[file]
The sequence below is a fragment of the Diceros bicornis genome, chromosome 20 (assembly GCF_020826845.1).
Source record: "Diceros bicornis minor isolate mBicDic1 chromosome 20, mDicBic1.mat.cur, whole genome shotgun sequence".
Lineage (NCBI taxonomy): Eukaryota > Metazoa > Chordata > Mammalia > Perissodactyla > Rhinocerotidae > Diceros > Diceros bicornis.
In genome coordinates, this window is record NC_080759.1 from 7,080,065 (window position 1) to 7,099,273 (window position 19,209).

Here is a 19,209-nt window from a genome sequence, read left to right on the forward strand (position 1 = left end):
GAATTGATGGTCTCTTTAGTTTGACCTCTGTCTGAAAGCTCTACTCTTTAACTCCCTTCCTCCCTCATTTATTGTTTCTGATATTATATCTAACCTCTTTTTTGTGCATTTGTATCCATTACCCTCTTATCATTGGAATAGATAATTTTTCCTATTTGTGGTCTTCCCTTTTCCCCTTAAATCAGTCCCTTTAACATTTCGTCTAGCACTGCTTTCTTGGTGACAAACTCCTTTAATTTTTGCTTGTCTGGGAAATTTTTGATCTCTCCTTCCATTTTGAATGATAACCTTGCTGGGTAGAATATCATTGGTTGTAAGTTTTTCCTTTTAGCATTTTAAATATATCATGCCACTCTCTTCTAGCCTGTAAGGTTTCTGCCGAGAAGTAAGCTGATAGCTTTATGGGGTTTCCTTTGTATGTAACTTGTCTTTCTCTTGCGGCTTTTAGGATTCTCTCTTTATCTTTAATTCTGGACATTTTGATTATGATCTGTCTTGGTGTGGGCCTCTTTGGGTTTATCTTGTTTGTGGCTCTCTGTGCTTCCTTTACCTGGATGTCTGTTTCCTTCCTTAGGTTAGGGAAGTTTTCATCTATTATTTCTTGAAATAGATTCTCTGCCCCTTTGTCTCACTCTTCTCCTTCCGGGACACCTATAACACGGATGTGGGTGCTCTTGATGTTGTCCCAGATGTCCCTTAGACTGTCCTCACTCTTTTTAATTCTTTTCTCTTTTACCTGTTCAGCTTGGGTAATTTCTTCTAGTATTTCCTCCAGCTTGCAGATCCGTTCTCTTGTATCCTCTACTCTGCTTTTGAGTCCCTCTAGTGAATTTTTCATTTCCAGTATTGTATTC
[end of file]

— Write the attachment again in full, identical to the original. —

The sequence below is a fragment of the Diceros bicornis genome, chromosome 20 (assembly GCF_020826845.1).
Source record: "Diceros bicornis minor isolate mBicDic1 chromosome 20, mDicBic1.mat.cur, whole genome shotgun sequence".
Lineage (NCBI taxonomy): Eukaryota > Metazoa > Chordata > Mammalia > Perissodactyla > Rhinocerotidae > Diceros > Diceros bicornis.
In genome coordinates, this window is record NC_080759.1 from 7,080,065 (window position 1) to 7,099,273 (window position 19,209).

Here is a 19,209-nt window from a genome sequence, read left to right on the forward strand (position 1 = left end):
GAATTGATGGTCTCTTTAGTTTGACCTCTGTCTGAAAGCTCTACTCTTTAACTCCCTTCCTCCCTCATTTATTGTTTCTGATATTATATCTAACCTCTTTTTTGTGCATTTGTATCCATTACCCTCTTATCATTGGAATAGATAATTTTTCCTATTTGTGGTCTTCCCTTTTCCCCTTAAATCAGTCCCTTTAACATTTCGTCTAGCACTGCTTTCTTGGTGACAAACTCCTTTAATTTTTGCTTGTCTGGGAAATTTTTGATCTCTCCTTCCATTTTGAATGATAACCTTGCTGGGTAGAATATCATTGGTTGTAAGTTTTTCCTTTTAGCATTTTAAATATATCATGCCACTCTCTTCTAGCCTGTAAGGTTTCTGCCGAGAAGTAAGCTGATAGCTTTATGGGGTTTCCTTTGTATGTAACTTGTCTTTCTCTTGCGGCTTTTAGGATTCTCTCTTTATCTTTAATTCTGGACATTTTGATTATGATCTGTCTTGGTGTGGGCCTCTTTGGGTTTATCTTGTTTGTGGCTCTCTGTGCTTCCTTTACCTGGATGTCTGTTTCCTTCCTTAGGTTAGGGAAGTTTTCATCTATTATTTCTTGAAATAGATTCTCTGCCCCTTTGTCTCACTCTTCTCCTTCCGGGACACCTATAACACGGATGTGGGTGCTCTTGATGTTGTCCCAGATGTCCCTTAGACTGTCCTCACTCTTTTTAATTCTTTTCTCTTTTACCTGTTCAGCTTGGGTAATTTCTTCTAGTATTTCCTCCAGCTTGCAGATCCGTTCTCTTGTATCCTCTACTCTGCTTTTGAGTCCCTCTAGTGAATTTTTCATTTCCAGTATTGTATTC